The observance of etiquette in Aikido is essential to training. It draws us towards a cultural understanding of Japan and the principles of Japanese teaching methodology. For the most part, it is a system of respect and courtesy, something not to be taken lightly in Aikido training. At first, etiquette will seem strange and somewhat complex.
It is best to develop your sense of etiquette as you train. While some of the procedures of etiquette may not make sense at first, it is important to realize they are part of a highly developed social system of values and samurai traditions. As you train, you will come to understand etiquette in a much larger sense. Many students, in fact, eventually adopt the principles and precepts of etiquette into their everyday lives. In short, our practice of correct etiquette may be thought of as courtesy or kindness, and an extension of our Aikido training not to be overlooked.
- When entering or leaving a dojo we face the front of the practice area and bow. We use this bow as the opportunity to remind ourselves to be grateful for this place to train.
- We take off our hats and shoes, dispose of chewing gum, and stop any other distracting practices that might interfere with our training or others’ training. Grateful for the opportunity to study Aikido, we want to focus all our attention and energy on that one task. Visitors are also expected to observe all these guidelines of conduct.
- At the dojo, it is customary that we take off our street clothes and put on a training uniform (a dogi, if possible,). This helps us shed our outside concerns and focus our attention on our current task – Aikido training. However, we understand that our accommodations do not always allow for this. At a minimal, it is recommended that your dogi be covered up while outside the dojo.
- Complete uniforms are preferred. Our study is a formal one, and the completeness of our dress reflects the attention we give to our study. A complete uniform also affords greater protection to our bodies. (note: Hakama is worn by sensei’s only)
- Uniforms must be kept clean. Finger and toes nails must be kept at a safe length to avoid injury to ourselves and others. Good personal hygiene is a must as we are in constant contact with each other.
- All jewelry and watches must be removed before practice.
- It is highly recommended that each student keep a small towel tucked within their dogi. This is to be used for wiping up perspiration from yourself and the mat. A clean mat is a healthy mat.
- When we greet a fellow student or an instructor, we greet them with a traditional bow. This is customary in the practice of Japanese Budo. Bowing is also a sign of trust and humility and reminds us that we are unendingly involved in a relationship with the people around us.
- When coming onto or leaving the practice mat, we bow again to the front of the dojo. This expresses our intent to concentrate fully on our Aikido training, and acts as recognition of all the individuals, past and present, who have contributed to Aikido.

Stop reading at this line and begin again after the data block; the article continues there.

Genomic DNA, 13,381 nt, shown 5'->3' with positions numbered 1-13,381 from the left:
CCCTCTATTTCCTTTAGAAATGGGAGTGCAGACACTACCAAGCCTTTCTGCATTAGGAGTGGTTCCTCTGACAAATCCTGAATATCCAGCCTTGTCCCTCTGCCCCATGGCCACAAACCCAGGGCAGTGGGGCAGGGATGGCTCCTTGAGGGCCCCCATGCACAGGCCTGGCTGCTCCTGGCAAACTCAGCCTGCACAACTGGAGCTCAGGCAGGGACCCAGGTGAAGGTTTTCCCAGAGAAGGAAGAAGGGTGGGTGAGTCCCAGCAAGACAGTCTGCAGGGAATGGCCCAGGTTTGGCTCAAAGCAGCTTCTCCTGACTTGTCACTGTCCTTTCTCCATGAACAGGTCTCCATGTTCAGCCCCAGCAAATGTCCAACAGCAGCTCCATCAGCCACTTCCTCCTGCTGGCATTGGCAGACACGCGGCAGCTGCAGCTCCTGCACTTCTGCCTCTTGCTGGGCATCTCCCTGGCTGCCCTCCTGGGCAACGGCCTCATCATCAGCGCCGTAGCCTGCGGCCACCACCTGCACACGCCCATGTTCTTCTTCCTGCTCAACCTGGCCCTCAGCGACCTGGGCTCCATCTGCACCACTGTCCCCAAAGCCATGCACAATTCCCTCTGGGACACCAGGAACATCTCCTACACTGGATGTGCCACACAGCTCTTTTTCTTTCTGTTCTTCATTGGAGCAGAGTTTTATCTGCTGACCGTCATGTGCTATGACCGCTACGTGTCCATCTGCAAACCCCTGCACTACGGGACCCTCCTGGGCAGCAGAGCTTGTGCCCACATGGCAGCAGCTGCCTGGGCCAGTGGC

- Equipment bags, footwear, etc, such should also be placed neatly in the designated area of the dojo.
- When class is ready to begin, before the instructor sits, the students line up sitting in seiza in a straight line. The person to your right should be of equal or higher rank; the person to your left should be of equal or lower rank. When the students line up, the most senior student and the most junior student should be the same distance from their sides of the mat. This way, when the instructor is at the front of the class, a triangle is formed.
- The highest ranking student will give the command, “Shomen ni rei.” This means “bow to the front” and is a sign of respect to the founder and to the traditions of Aikido (if instructor is facing the front). The same student then will say, “Sensei ni rei,” which means “bow to the teacher.” These bows to the front and to the instructor are repeated in the same order and manner to end the class. (protocol will vary from time to time)
- When a technique is being taught, the students kneel quickly.
- During the class, any student wishing or needing to leave the mat or practice should do so quietly. As a rule, one must first ask the permission of the instructor, however, we believe this practice to be a bit much. We do ask if a student needs to leave class early, he or she should notify sensei before class begins.
- Students should be on the mat and ready to start class at the designated start time. If a student shows up late for class, it is customary that the student remain at the edge of the mat and wait for permission to join the class. Again, we believe this to be a bit much as we understand that there are times when getting to the dojo on time is just not possible, so we ask that you quietly bow onto the mat.
- Always begin and end your training with your partner by bowing to each other.
- Never shout, curse or become angry on the mat. If there is a disagreement, ask the instructor what is right.
- When the instructor is off the mat, treat the senior student with the same respect you do the teacher.
- When the class is ending, the students quickly line up and kneel, before the instructor sits.
- Students remain kneeling until the instructor has left the mat.
- Students should wait for the class to be dismissed, then find their partner and bow to him or her, thanking their partner for training with them.
It is requested that any current or future student of Stafford Martial Arts Academy inform sensei of any special needs. We can’t help you if we don’t know there is a problem.